Now, this is just my opinion, and I may well be wrong, but I don't see any likely way of researching this.

    Does anyone else think this is true?

    Aye, looks pretty good to me.
  17. The only thing I can contribute is that there are big geographical differences in driving attitude within greater Melbourne, let alone compared to outside it. I don't want to start an intersuburban flame war so I won't go into details, but some areas are more aggressive than others.
    I cannot think of a country town that is much better, but frequently they are slower moving and easier to dodge. You'd think the risk of harming someone you actually know would have an influence in really small towns.
  18. L platers anecdotal reports suggest that they are harrassed by drivers. I've heard that a lot.

    On the topic of hi vizzed riders though, one L plate rider, a 40+ yo gent, told me that he was harrassed more often when he wore his high viz vest than when he didn't. He rode a naked bike and reckons that when he wore his vest he could be more clearly delineated from behind which allowed drivers more time to plan their overtakes... and resulted in drivers cutting their margins more finely. (Risk compensation??) He also thought there was a bit of plain old bullying and hate against an L plated rider - or hate against motorcyclist, but a hi vizzed rider was even more pitiful and bullyable.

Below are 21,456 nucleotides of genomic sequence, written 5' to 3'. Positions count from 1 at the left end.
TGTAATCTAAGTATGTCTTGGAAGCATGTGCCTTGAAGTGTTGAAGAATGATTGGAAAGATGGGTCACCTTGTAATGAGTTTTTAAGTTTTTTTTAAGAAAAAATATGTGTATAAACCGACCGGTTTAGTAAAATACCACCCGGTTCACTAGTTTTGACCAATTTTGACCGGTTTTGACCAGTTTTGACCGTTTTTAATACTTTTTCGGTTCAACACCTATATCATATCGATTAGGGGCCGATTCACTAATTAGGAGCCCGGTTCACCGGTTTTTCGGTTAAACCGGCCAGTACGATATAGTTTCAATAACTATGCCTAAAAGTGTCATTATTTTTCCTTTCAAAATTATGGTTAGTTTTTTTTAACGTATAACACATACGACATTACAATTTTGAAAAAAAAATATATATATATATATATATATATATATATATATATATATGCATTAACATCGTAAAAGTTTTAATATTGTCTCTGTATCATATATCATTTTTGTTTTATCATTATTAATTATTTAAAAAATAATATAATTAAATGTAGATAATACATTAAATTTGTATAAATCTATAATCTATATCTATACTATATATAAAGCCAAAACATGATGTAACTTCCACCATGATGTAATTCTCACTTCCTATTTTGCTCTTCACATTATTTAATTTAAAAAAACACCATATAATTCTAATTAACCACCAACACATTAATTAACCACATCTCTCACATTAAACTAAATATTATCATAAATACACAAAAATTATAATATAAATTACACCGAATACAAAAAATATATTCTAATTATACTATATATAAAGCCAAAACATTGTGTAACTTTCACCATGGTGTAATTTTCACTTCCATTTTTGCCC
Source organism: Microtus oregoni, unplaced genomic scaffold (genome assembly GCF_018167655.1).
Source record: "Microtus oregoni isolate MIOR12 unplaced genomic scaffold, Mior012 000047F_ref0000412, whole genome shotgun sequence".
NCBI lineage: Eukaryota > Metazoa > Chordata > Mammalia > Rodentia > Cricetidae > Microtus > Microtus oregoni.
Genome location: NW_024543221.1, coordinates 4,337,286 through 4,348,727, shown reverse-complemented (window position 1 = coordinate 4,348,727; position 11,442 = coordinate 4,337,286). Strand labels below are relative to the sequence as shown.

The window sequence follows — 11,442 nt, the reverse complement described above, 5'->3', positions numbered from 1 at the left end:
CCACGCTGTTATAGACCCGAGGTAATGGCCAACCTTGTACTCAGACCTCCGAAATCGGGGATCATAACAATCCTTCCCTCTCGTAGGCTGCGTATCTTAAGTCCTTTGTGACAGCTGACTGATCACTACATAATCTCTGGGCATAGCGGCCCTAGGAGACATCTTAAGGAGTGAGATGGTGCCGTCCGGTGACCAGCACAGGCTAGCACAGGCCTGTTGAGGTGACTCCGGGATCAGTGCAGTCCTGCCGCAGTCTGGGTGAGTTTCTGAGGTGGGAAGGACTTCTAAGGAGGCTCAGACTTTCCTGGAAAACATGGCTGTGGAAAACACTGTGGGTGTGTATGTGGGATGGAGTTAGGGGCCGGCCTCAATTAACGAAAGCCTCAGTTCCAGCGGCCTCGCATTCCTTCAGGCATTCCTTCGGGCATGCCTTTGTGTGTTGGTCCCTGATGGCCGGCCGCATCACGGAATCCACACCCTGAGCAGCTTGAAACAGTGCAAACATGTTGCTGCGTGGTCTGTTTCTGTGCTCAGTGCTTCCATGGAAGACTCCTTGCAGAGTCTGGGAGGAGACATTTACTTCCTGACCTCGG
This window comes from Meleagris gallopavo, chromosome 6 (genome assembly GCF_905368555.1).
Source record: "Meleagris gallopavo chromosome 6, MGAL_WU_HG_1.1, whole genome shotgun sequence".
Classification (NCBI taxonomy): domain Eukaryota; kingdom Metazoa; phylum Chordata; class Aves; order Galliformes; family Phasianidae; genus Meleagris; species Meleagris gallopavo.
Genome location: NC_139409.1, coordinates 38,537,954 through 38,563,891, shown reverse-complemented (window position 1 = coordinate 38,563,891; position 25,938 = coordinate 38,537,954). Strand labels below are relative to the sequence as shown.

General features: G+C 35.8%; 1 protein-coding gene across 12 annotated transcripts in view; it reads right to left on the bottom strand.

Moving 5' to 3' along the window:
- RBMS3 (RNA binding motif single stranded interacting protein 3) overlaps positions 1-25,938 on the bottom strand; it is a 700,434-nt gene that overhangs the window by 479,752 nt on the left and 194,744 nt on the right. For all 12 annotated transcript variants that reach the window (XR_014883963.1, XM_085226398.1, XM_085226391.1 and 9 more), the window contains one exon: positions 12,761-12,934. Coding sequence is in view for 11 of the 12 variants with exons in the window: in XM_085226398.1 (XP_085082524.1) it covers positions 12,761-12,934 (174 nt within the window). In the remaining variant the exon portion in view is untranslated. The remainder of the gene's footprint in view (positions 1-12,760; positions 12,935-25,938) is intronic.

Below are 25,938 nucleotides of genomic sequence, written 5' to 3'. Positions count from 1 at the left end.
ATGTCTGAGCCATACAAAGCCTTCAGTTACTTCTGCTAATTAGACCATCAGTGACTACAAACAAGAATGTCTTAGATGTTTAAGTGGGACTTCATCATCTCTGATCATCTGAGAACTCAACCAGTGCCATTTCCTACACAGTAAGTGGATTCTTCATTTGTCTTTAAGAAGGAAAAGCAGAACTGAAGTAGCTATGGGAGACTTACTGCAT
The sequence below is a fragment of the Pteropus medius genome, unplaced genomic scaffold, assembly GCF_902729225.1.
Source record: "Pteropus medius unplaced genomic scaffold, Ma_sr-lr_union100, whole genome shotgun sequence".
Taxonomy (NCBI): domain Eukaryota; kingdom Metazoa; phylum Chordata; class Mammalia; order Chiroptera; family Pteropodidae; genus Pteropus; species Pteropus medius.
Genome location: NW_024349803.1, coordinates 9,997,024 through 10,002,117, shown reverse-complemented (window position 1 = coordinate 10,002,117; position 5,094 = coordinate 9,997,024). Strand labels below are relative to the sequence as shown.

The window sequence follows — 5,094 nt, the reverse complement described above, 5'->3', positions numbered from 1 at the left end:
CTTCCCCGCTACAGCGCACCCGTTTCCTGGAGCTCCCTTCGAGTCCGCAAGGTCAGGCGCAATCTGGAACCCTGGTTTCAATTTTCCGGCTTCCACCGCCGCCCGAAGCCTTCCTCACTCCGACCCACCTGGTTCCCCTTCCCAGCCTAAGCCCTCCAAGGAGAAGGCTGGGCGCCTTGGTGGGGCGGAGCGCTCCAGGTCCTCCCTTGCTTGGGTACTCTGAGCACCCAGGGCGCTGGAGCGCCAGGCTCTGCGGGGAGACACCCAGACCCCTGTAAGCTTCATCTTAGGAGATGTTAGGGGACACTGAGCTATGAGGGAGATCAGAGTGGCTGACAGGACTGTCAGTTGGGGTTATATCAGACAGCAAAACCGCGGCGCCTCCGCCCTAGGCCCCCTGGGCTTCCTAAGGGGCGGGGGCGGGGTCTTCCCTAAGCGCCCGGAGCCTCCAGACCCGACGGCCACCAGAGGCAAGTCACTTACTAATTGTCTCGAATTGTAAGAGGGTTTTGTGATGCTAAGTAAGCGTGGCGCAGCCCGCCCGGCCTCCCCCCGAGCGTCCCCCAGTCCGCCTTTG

But then another older fully licensed gent had the opposite story to tell. And others note no difference at all with or without.

    It would be something worth conducting a proper study about.
  19. In my experience the more 'aggressive' I look and act, the more room drivers seem to give me. Wearing hi viz isn't an aggressive look.
  20. Oh, no, please.... not another Collingwood support joke. :)

    The country towns that I know/knew quite well were all in NSW, and there was a good degree of.... "oh, yeah, that's my nephew.... he's a bit of an idiot, but we give him plenty of space." kind of attitude.

    The slower moving, less stress and more space business of country towns surely has to help with bike learners?